A new exhibition at the Guildhall in Gloucester is well worth a visit. It’s a range of art quilts by Bethan Ash, which are very impressive.
A bit of a Matisse journey through shapes and colour and a range of approaches and styles. Some interesting patterns and techniques used, but at times slightly too busy. It’s obvious she has a well developed skill and eye for design though.
Another small presentation in the corridor leading to the cafe shows students work, which is also worth seeing. There’s also a few framed prints by Kel Portman (www.artworks.eu.com). These caught my eye partly because of the style of the photographs (abstract but with a clear subject, if that makes any sense??), but mostly for the layout and design of the sheets.
There is a main image, which is a squashed horizontal, which has details of the photo printed underneath, including date, title, description of photo, background + a short poem! Brilliant. the text he used is two shades of grey, which emphasises the different parts + there is a central break line. Using a poem is a great idea, being brief but related.
The paper he uses is great. It’s a slightly thicker than normal type, which is also textured and rough around the edges. The photo itself is very clear and smooth and the contrast wirks really well. This type of thing could easily stand on its own, without a frame and i’m going to use this approach for the next exhibition, or just for my own house. This would also be cheaper, with no frames + more flexible.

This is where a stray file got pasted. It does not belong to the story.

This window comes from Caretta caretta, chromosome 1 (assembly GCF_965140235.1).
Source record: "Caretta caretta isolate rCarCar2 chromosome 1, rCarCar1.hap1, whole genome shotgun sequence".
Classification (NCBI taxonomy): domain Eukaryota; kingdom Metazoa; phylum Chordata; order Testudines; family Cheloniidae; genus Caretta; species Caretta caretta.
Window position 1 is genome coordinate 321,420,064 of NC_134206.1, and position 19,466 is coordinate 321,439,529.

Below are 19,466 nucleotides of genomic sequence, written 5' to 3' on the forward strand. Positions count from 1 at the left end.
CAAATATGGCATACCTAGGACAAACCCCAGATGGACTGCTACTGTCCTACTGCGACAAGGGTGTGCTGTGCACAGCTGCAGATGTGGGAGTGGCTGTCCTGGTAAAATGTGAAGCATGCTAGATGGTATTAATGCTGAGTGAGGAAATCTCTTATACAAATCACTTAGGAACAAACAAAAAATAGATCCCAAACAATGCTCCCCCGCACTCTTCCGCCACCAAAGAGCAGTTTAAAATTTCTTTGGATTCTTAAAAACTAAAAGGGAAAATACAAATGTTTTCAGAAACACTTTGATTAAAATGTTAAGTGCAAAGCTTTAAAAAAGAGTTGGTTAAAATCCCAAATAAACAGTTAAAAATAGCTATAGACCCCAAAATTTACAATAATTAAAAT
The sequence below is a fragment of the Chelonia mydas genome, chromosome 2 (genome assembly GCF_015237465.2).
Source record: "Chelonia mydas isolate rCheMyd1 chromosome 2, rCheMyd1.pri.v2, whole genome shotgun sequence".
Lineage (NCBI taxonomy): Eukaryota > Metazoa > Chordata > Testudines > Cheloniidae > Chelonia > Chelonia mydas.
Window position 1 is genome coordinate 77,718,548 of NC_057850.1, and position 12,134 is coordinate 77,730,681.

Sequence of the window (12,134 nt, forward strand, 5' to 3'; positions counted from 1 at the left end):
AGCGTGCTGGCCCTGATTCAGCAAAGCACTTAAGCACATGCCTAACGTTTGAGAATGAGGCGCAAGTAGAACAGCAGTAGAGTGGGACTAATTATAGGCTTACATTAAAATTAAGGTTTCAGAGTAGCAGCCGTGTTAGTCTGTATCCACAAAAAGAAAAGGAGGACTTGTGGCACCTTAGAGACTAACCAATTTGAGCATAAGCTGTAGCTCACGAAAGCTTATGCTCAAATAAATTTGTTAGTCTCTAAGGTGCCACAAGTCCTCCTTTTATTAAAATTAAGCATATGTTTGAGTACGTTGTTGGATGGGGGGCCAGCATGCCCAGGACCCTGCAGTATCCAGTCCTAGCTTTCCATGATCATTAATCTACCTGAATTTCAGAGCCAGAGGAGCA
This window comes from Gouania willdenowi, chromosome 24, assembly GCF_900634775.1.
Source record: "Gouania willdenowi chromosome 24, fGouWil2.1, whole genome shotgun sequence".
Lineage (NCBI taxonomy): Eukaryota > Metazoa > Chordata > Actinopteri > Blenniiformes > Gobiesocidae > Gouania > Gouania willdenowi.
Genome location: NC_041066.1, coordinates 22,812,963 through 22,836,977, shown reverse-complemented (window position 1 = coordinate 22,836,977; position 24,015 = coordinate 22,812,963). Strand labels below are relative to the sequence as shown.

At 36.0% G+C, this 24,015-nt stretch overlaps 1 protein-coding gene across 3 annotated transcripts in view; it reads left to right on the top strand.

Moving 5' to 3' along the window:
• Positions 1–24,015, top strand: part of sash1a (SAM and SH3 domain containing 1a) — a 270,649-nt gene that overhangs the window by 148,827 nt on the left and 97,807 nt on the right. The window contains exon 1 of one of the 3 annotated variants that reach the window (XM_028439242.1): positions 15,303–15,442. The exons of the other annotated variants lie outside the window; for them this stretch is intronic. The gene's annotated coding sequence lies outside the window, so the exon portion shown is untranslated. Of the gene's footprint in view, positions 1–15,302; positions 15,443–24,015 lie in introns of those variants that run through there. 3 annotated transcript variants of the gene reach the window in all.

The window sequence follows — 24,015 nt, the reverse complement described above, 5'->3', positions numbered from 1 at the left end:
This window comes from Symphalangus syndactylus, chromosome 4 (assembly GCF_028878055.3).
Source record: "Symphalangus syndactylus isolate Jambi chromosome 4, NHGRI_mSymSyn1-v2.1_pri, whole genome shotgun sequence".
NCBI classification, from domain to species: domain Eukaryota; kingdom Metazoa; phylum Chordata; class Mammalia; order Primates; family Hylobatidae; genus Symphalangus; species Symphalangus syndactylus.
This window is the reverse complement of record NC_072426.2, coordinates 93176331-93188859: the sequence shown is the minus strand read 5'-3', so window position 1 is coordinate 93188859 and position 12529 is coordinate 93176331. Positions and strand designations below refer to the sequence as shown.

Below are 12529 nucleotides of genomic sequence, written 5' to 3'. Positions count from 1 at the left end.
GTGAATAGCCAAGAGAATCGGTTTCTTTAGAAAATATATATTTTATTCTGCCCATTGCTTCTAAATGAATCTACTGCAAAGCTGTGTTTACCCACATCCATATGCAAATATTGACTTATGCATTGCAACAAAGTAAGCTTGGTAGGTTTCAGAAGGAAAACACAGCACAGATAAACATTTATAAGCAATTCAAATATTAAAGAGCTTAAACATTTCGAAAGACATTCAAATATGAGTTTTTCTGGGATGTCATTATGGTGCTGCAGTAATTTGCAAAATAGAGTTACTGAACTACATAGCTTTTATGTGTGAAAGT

The other prints used a much simpler format, with just the image, with a pencil poem under, still with the rough paper. Very nice overall result and good way to combine art, photography, information, graphics and poetry.
I find sometimes that art without any information is slightly de-valued because of it. Art for it’s own sake is amazing, but if the art is for public consumption, the lack of a story or information relating to it presents itself only on a limited number of levels. By giving some information, this allows people a fuller experience of the artwork.